A weeks before the release of the new Halloween movie I received the soundtrack from EVP Recordings, however while I promoted the film and its music via playing selected songs on my various podcast shows Baron’s Crypt, Shredding Metal Beasts, Sinister Death and Hard Rock Madness, I avoided many of the principle tracks for good reasons, and waited until nearly everyone had seen the movie, as the soundtrack review would likely reveal insights about the movie. While this review is about the music and score, it shall mention different aspects of the film, and hence some spoilers, throughout the 21-track production. John Carpenter’s score for Halloween (2018), shows his first musically return to the franchise since Halloween III, as equally a terrific treat for the fans. He worked with his son, Cody, and fellow musician Daniel Davies, to create this compelling feature, and marks his first score since Ghost of Mars (2001), which also received a limited edition released not too long ago. This soundtrack is released by Sacred Bones Records, and later Waxwork Records both with exclusively limited editions, safe bet those already sold out, even though released on October 19th (less than a month ago). Michael Myers returns with a moving soundtrack for all to enjoy, whether it’s Halloween or not.

The opening track is subtle, “Intro” generates a chilling effect swarming over the shoulders, before launching into the “Halloween Theme” with a tad more bass, and slightly more aggressive for the modern audience and yet likely back to the classic design. Meanwhile, “Laurie’s theme” clocking just at 44 seconds, generates of the new wave synth richness. One realizes that Carpenter, not a trained musician, hence keeps it simple, the music telling a story in the straightest line possible for the listener to enjoy for countless times.  The soundtrack doesn’t find itself as a repeat or even a re-imaging of the first score, rather standing on its own, such as “Michael Kills Again” starts eerily quietly as if slowly piercing the blackness before hinting to the impending doom. One could envision the shining blade flashing, the firm grip on the weapon, before the synth jumps in to effect with chilling deliver at 1:15 of the 3:45 segment, the stalking of the prey, not with the common heartbeat, rather the intense walking.  The music of the franchise flows into modern times and also provides me with something the original score failed to do: scares. The track “The Shape Returns” presents Carpenter’s theme from the opening notes everyone knows it, a true classic, just like that of Psycho (1960), but halfway through, it changes with more bass, and an uptick on intensity with overpowering the original score.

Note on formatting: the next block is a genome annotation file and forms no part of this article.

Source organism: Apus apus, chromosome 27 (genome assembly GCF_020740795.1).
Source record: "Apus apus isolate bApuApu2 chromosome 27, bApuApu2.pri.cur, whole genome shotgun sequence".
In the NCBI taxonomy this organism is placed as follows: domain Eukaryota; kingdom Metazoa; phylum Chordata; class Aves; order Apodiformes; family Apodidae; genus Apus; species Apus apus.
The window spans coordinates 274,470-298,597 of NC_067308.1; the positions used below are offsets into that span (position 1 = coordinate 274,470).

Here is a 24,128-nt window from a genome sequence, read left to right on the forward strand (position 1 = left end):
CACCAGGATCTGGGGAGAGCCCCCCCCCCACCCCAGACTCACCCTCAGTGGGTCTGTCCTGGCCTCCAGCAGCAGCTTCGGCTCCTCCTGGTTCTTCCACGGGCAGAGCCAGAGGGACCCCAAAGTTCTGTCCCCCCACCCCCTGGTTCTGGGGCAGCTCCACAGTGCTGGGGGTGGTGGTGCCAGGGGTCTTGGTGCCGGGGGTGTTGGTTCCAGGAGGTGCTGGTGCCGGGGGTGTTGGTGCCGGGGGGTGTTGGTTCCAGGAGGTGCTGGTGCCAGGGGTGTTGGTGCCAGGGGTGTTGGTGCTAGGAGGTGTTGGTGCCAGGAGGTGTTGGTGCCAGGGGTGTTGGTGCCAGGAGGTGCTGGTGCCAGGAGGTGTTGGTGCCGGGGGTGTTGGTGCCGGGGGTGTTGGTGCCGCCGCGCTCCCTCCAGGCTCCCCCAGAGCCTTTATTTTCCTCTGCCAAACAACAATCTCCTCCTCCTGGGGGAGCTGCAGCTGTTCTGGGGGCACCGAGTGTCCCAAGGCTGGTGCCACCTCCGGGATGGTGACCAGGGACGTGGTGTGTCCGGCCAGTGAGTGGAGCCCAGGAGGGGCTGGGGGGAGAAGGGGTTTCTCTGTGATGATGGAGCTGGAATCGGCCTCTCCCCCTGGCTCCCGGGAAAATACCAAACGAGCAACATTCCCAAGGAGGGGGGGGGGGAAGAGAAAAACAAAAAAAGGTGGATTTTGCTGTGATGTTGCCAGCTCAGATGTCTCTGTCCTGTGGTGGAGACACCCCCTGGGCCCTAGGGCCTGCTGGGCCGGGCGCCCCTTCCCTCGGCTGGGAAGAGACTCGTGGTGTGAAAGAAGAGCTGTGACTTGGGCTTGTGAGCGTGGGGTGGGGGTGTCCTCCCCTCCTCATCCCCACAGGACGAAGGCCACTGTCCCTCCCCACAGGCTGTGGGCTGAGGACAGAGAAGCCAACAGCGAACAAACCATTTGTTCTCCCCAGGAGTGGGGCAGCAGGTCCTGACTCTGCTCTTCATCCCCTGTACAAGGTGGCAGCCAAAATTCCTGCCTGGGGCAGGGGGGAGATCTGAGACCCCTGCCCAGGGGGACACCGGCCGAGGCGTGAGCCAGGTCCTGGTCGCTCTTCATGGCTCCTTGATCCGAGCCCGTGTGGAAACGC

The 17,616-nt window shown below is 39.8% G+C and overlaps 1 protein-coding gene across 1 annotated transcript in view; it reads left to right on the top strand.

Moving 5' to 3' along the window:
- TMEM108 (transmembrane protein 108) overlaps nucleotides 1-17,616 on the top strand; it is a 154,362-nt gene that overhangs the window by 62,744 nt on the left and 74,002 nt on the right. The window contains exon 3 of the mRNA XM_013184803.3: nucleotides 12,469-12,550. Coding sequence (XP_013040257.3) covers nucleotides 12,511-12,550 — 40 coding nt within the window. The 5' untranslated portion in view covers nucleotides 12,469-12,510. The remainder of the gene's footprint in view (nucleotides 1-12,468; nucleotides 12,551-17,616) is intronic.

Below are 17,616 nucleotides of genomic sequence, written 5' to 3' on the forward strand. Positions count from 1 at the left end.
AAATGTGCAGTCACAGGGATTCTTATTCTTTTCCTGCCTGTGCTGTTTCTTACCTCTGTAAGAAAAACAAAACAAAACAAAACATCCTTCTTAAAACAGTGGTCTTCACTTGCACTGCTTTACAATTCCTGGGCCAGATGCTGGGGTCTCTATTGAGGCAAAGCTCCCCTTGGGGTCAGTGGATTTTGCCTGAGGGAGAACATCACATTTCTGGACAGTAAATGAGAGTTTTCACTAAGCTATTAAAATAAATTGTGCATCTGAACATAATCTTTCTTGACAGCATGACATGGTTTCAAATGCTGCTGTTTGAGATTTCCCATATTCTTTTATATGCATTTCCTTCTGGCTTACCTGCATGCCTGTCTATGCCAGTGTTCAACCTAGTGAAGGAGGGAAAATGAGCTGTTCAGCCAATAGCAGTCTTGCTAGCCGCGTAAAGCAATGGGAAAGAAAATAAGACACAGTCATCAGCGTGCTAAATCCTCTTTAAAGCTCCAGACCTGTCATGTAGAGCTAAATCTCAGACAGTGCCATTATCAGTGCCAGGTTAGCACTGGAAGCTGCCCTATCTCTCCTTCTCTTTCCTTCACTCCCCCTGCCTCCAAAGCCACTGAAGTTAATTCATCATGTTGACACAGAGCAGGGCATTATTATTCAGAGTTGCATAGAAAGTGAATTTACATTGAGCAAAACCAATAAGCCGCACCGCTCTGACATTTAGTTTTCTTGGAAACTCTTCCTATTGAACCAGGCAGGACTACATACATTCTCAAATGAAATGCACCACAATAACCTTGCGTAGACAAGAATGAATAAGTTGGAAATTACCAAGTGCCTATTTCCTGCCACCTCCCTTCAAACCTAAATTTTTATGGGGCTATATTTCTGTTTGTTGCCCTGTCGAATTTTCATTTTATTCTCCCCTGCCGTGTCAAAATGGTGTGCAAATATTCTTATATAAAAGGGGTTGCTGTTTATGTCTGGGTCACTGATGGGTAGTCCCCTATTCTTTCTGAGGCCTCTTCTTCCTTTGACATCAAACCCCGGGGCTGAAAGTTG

Earlier, I mentioned not playing certain tracks, the name of them gives too much insight to the movie, thereby ruining it for those unfortunate not able to see the flick yet, such as “Ray’s Goodbye”, “Laurie Sees The Shape” or “The Shape Burns”. The final track noted as the longest “Halloween Triumphant” clocks in at 7:28, and a wonderful conclusion of the entire album and score.

Track Listing:

  • Intro
  • Halloween Theme
  • Laurie’s Theme
  • Prison Montage
  • Michael Kills
  • Michael Kills Again
  • The Shape Returns
  • The Bogeyman
  • The Shape Kills
  • Laurie Sees The Shape
  • Wrought Iron Fence
  • The Shape Hunts Allyson
  • Allyson Discovered
  • Say Something
  • Ray’s Goodbye
  • The Shape Is Monumental
  • The Shape and Laurie Fight
  • The Grind
  • Trap The Shape
  • The Shape Burns
  • Halloween Triumphant


Without any doubt, a lot of love, passion and effort saturated this score, while generating moments of homage to the original 1978 film as it generates sharpness in many of the tracks and connects well with each song. Often horror fans find horror soundtracks, namely the scores either to nail the moments in the film, or rely on a series of loud strings, trying to suggest other compositions from Herrmann, but this 21-track, and roughly 44-minute long ensemble delivers a sound result to the fans and cues for other aspiring composers to follow. It allows the fans to relish in the moments of remembering this very good horror movie, and entertain others, overlooking the extremely short tracks, thankfully no snippets of audio from the movie interjected on the soundtrack, this just lets the creep factors arise at a steady pace.

Baron’s Rating: 90/100